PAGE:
I think she meant that it is hard for people with bad or no philosophy to see obvious flaws in government programs or state run monopolies which is absolutely true. I find that the sentiment that a nationalized business is fine or not obviously bad is very common, and it leads to a crucial principle. This essential principle was explained by Henry Hazlitt in his famous book Economics In One Lesson (which is an absolute must read and which echoes the same point made much earlier by the 19th century economist Frederic Bastiat) which is that people often only consider the direct result of an action and do not consider the action that did NOT occur. Hazlitt uses this principle to examine dozens of common economic fallacies.
It doesn't seem that obvious to me that our road conditions are a manifestation of socialism. I think most government interference is very evident, though, for rational people who know about any given industry.
For example, he starts with an example of someone who throws a brick through a store window which causes the store owner to replace the window with glass. Observers witnessing this conclude that throwing bricks through windows is "good" for the economy since it added revenue to the glass maker's business. Of course, if the store owner had NOT had to spend the money on new glass he would have spent the money somewhere else. So the glass makers benefit was the store owner's (and other businessman's) loss. There is no "net gain" to the economy from throwing bricks through windows. If you think this example is ridiculous, how many people claim that World War II was "good" for the American economy? In fact, isn't Obama telling us right now that "public works" will be good for the economy and that environmental regulations will improve the economy because it will create "green" jobs? This fallacy is everywhere.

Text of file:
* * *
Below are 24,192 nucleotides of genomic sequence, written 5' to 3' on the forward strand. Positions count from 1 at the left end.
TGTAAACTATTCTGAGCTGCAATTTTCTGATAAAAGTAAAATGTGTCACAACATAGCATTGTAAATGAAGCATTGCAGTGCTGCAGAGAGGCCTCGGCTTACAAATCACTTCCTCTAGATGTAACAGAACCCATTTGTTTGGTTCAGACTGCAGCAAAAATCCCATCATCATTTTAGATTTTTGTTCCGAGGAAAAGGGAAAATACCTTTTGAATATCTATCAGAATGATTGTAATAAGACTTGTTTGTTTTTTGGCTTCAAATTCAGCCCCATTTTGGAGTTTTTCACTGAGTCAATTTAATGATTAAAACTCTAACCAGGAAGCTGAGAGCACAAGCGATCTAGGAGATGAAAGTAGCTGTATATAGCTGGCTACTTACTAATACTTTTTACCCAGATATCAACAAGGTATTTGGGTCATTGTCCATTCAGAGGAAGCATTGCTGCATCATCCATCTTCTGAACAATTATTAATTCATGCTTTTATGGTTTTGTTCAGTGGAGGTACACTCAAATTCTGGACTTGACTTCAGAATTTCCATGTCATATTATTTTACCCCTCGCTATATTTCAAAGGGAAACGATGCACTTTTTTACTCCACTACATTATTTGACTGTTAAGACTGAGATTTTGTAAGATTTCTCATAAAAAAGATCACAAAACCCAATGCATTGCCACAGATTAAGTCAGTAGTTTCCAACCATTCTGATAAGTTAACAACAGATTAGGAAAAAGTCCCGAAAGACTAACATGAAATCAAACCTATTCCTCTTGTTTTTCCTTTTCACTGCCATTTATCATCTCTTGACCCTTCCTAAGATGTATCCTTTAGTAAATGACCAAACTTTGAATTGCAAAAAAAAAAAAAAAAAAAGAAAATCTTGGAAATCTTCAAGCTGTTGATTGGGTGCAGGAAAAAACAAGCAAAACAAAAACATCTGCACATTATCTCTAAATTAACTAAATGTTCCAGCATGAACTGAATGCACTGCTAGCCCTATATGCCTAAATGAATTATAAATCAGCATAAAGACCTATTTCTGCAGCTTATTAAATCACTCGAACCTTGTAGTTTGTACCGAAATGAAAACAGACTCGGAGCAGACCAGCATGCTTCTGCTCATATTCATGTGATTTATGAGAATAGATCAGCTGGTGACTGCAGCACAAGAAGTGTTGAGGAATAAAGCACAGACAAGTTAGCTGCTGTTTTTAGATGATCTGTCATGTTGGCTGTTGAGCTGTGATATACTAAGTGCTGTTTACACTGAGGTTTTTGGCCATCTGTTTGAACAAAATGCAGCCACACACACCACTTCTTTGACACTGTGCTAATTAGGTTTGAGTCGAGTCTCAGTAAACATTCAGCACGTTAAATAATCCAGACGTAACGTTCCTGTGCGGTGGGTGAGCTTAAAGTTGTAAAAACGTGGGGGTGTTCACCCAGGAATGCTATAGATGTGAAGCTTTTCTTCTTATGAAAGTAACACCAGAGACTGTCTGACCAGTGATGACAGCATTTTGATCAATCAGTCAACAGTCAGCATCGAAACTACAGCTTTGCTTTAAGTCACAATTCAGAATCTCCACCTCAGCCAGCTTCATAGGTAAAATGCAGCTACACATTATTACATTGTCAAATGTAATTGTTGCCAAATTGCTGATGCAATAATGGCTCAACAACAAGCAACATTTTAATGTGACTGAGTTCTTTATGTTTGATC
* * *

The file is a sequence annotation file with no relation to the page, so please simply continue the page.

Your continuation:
The same principle can be applied to roads, airports, public transportation, utilities, education, mail, and any other activity that the government has taken over which should be performed by the free market. Let's take the roads for example.
Since we literally see the government roads, often in decent condition, one might conclude that the government is doing a pretty good job. After all, you drive on the road and your car usually doesn't fall through, etc. What is not seen is what would exist had the government NOT monopolized road construction. Some of what is not there we can imagine, but most often it can not be imagined since we have no idea what the profit motive would have led private individuals to build.
In the case of roads, I believe that government failure is absolutely obvious. Government roads are a literal disaster.
In particular, consider a traffic “jam”. Such an instance is a daily routine for millions of people and has become accepted practice. When you wait in traffic, you are waiting in a government line to use a government road just as you might wait in line at a government subsidized hospital, the post office or the motor vehicle department. The fact that people have become conditioned to accept the traffic jam is a frightening development and conjures the image of mindless hordes waiting for their ration of bread at a Soviet distribution center.